By AFP – Oct 28,2018 -JORDAN TIMES
Iranian Shiite Muslim pilgrims wave flags at the Mehran border point between Iran and Iraq, as they head towards the central Iraqi shrine city of Karbala, on Sunday, ahead of the Arbaeen religious festival (AFP photo)
MEHRAN, Iran — At the border town of Mehran between Iran and Iraq, a sea of pilgrims surges forwards, en route to one of the biggest religious pilgrimages on the planet.
Iranian organisers say more than 1.8 million Iraqi visas have been issued for Iranians this year for the Arbaeen pilgrimage which culminates on Tuesday as the devout head, many by foot, to Karbala and one of the holiest sites of Shiite Islam, the shrine of Imam Hussein.
Men and women, young and old, toddlers in prams and elderly pushed in wheelchairs — they converge from all over the Islamic republic.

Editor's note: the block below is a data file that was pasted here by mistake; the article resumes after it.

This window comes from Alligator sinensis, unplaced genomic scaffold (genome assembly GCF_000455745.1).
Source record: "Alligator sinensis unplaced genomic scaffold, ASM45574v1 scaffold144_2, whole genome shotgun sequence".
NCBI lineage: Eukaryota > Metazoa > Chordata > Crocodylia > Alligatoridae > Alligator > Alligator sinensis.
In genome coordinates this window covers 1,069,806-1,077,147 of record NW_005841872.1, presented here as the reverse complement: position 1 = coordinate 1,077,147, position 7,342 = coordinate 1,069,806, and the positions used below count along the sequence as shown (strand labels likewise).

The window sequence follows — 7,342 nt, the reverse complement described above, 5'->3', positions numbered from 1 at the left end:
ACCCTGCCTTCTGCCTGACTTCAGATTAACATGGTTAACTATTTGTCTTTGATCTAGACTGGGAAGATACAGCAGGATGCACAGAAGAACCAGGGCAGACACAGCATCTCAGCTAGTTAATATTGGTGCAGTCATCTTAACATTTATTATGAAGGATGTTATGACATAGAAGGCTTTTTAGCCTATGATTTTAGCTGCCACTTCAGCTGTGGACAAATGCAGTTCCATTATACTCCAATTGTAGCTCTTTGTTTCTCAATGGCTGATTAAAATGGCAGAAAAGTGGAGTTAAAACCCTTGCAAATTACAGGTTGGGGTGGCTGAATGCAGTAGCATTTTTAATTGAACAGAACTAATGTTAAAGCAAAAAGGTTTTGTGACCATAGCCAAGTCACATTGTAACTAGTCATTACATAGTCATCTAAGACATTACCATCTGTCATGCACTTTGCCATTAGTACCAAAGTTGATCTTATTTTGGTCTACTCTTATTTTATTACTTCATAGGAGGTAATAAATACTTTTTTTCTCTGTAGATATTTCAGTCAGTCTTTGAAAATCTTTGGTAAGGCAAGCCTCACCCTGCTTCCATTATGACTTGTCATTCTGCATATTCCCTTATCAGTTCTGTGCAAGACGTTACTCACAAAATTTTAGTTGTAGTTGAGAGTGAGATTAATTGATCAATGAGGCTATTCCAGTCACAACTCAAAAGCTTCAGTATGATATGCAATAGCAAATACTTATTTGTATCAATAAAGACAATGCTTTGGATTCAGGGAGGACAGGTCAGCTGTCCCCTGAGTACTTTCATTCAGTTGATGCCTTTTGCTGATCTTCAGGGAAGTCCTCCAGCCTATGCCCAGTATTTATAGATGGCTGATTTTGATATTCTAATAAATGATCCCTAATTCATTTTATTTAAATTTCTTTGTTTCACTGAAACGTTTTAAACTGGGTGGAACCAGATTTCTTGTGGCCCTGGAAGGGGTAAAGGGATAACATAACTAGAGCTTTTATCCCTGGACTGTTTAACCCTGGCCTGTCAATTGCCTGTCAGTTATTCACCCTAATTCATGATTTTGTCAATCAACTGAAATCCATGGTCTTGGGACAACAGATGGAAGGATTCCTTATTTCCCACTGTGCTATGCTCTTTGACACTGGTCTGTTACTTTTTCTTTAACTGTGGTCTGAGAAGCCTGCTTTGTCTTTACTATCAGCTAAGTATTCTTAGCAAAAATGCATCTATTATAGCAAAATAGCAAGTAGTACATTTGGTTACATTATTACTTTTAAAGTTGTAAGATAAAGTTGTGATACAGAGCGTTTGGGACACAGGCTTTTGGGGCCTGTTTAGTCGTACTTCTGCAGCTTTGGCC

“I go because my heart demands it of me, I go because of my love for Imam Hussein,” said Morteza Taghikhani, a 39-year-old auto worker, who had already been on the pilgrimage five times before.
His wife and young children were accompanying him for the first time: “They insisted on coming. Though it is a difficult trip, they’ve enjoyed it so much.”
The pilgrims stream past tents, called “mokebs”, which hand out free food ranging from scrambled eggs to boiled turnips. Full meals are served at midday and in the evenings.